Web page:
Thursday, November 28, 2013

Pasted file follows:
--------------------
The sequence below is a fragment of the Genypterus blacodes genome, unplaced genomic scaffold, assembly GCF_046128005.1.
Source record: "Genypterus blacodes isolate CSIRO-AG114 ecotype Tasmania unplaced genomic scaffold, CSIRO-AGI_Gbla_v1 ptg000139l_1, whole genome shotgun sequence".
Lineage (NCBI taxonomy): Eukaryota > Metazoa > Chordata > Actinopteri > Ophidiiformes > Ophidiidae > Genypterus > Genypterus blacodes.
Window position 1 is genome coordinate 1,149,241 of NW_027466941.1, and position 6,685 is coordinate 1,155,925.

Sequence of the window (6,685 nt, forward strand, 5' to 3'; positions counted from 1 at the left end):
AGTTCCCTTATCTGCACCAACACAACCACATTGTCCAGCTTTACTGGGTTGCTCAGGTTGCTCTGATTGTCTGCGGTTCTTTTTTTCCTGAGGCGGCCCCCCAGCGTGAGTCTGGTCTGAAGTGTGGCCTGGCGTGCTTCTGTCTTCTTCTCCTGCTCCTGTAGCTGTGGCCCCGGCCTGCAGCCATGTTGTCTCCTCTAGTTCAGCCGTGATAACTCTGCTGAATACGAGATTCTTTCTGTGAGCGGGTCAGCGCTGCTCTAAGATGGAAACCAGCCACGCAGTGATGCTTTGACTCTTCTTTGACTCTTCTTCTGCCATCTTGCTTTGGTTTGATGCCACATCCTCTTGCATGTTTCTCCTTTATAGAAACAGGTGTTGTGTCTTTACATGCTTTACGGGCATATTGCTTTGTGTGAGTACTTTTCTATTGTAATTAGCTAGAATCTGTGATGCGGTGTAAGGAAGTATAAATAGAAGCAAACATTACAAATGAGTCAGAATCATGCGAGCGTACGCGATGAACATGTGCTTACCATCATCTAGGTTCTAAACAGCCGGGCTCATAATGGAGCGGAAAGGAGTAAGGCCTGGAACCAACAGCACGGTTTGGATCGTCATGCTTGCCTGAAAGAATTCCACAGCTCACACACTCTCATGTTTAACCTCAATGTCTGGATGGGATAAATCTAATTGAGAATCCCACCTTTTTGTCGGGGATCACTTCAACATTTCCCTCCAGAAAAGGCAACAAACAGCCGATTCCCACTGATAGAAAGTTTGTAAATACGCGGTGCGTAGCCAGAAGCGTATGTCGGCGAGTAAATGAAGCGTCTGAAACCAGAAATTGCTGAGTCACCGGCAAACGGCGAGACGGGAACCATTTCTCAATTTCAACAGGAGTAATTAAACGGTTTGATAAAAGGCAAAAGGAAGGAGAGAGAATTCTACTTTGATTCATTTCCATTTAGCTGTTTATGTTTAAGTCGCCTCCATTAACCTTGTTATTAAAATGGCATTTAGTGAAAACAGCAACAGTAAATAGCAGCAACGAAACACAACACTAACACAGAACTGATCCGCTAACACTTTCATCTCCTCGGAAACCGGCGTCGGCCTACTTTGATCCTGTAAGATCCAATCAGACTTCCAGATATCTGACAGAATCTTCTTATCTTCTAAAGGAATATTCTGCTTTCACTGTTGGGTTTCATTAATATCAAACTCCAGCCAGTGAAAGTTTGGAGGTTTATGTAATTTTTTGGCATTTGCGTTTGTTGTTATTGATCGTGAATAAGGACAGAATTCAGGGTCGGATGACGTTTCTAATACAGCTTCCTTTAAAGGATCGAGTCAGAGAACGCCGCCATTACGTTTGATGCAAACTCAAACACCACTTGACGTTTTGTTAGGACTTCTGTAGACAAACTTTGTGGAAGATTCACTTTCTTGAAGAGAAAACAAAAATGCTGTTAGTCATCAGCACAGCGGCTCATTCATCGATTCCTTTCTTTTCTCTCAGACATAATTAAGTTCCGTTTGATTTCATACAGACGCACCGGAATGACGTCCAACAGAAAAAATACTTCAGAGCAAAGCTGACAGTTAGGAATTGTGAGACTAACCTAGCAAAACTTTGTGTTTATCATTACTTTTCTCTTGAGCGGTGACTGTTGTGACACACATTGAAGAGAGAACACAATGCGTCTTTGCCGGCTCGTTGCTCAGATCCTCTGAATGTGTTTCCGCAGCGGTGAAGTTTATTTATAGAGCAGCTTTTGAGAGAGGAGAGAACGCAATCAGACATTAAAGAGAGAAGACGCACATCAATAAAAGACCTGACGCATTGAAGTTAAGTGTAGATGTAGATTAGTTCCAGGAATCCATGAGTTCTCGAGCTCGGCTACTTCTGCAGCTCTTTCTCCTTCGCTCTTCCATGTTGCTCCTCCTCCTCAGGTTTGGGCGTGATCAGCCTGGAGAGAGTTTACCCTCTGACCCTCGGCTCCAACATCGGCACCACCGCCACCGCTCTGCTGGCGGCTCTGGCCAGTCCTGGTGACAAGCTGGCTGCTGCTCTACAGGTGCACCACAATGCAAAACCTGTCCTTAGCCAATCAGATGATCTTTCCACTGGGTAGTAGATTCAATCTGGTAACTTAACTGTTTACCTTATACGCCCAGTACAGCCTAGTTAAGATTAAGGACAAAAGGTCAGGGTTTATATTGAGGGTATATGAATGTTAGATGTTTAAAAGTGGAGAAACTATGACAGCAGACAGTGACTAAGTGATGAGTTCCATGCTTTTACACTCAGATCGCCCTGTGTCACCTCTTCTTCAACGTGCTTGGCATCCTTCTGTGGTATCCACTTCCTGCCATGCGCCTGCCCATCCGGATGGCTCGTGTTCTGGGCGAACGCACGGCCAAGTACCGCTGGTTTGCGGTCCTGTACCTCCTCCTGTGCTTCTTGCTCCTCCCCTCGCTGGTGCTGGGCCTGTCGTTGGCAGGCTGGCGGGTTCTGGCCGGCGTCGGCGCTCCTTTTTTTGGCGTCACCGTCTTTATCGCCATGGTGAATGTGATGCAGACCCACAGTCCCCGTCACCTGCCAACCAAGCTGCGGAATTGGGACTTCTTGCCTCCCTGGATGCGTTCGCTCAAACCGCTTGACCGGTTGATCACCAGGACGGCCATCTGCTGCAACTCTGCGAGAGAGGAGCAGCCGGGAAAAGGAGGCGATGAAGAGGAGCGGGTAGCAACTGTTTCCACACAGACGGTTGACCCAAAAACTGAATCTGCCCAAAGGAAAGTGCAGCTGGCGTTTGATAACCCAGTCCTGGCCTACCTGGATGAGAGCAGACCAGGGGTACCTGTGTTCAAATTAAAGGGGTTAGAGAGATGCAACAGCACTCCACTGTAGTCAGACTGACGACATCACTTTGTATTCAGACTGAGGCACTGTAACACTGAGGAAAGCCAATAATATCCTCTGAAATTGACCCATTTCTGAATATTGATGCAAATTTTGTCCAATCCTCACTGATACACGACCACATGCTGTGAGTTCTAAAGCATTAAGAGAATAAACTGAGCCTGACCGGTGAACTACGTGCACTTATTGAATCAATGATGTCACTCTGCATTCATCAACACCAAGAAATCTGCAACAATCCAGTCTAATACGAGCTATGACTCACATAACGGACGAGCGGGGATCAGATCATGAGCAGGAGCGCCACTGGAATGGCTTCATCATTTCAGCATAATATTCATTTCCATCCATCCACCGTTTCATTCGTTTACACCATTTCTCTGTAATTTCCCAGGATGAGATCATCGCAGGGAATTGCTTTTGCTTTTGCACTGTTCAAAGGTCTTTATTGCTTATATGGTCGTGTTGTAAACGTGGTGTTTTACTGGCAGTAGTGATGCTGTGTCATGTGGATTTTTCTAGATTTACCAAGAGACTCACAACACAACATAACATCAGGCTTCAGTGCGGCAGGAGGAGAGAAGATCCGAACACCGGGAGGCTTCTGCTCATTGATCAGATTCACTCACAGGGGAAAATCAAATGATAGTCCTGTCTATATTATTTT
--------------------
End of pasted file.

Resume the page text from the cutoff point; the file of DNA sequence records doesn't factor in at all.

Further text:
The farther away in time we get from Micah’s death, the easier it is to become re-absorbed into the world. How much easier it is now, more than 4 years since Micah’s death, to grow comfortable again, to regain personal, professional and family ambitions. We have enjoyed the opportunity to be parents to our three living kids, and all the activities that come with parenting. From an outside perspective, one might say we have a “life” again. But while the world, and well-meaning friends, may applaud us for this re-engagement, a complete re-engagement would mean the loss of one of the great legacies to us of Micah’s death. For in the emotional and spiritual upheaval created in my heart following Micah’s death, I experienced not a physical death, but a death to my own ambitions, dreams and hopes. Since Micah was (and even now is) an integral part of the hopes for my life, in Micah’s physical death I experienced a death in my life’s ambitions. In those weeks and months following Micah’s death, we gained an eternal perspective on our lives and Micah’s short life, a perspective that put all of those ambitions, worldly cares and worldly concerns that I now spend some much time upon in their proper place—buried six feet under along with my oldest son’s remains. I think this type of death, this loss of self-absorption and personal ambition, is precisely what Christ calls us to, as His disciples. Jesus calls us to death—not merely physical, but to our own comforts and ambitions. “Truly, Truly, I say to you, unless a grain of wheat falls into the earth and dies, it remains alone; but if it dies, it bears much fruit.” John 12:24. About this verse, the Wycliffe Bible Commentary says, “Death is the key to spiritual fruitfulness.” In death, we have no choice but to follow after Christ, to trust in Him, and find His strength sufficient for us. Jesus says that “Whoever loves his life loses it, and whoever hates his life in this world will keep it for eternal life.” John 12:25. Will you join me in attempting to lose my own ambitions, in the hopes of gaining real and true life, in Christ?